75 now seen as the beginning of old age: study

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Changing views on aging: Study finds a shift in perception to 75 as the onset of old age.

NEW YORK, April 25: A recent study conducted by the American Psychological Association suggests a shift in perceptions regarding the onset of old age, with findings indicating that individuals now consider 75 to be the threshold for entering this stage of life.

Markus Wettstein, a professor at Humboldt University in Berlin and the lead author of the study, attributes this change to factors such as increased life expectancy and improvements in health outcomes over time. Analyzing data from the German Ageing Survey, which involved over 14,000 participants, researchers from Stanford University, the University of Luxembourg, and Greifswald University Hospital explored evolving attitudes towards aging.

Their analysis revealed that age, gender, and health status significantly influence individuals’ perceptions of old age. As participants aged, their concept of when old age begins shifted accordingly. For instance, the average respondent at age 64 considered old age to commence at around 74, whereas by age 74, the perception shifted to approximately 77.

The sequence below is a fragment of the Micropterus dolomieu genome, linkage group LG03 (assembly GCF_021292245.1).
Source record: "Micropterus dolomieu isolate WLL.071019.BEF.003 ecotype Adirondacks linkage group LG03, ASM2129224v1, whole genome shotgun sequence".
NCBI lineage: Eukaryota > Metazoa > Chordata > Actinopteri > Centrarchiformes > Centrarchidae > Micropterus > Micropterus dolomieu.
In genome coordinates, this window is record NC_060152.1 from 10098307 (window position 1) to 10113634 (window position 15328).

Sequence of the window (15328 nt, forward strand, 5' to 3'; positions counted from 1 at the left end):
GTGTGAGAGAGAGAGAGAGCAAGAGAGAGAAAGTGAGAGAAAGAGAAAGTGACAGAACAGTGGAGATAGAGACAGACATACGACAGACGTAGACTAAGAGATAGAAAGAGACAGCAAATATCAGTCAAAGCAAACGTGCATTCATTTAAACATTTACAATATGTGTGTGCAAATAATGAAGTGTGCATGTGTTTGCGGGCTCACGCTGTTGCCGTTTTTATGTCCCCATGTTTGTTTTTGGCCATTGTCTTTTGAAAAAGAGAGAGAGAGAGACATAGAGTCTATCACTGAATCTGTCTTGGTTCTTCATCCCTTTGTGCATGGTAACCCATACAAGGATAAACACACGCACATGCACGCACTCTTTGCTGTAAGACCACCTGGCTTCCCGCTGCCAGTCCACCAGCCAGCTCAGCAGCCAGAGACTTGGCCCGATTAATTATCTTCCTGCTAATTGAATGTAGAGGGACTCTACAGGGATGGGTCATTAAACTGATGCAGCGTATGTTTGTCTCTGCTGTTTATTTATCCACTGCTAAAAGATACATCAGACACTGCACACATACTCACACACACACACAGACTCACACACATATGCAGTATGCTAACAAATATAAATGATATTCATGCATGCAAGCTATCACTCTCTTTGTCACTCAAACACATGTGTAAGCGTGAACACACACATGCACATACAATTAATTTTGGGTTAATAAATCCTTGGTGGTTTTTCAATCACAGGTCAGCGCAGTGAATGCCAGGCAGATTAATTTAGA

According to the study, the perceived onset of old age increased by approximately one year for every four to five years of actual aging. Additionally, generational differences were evident, with individuals born later in the 20th century tending to believe that old age begins later in life compared to their earlier-born counterparts.

Women, on average, identified old age as starting two years later than men, and this discrepancy became more pronounced over time. Furthermore, individuals reporting feelings of loneliness, poor health, or a sense of aging tended to perceive old age as beginning earlier than those who did not share these sentiments.

These findings shed light on the evolving societal understanding of aging and highlight the multifaceted factors that influence individuals’ perceptions of this life stage. As life expectancy continues to rise and healthcare advances improve quality of life, the definition and experience of old age are subject to ongoing reevaluation and adaptation.

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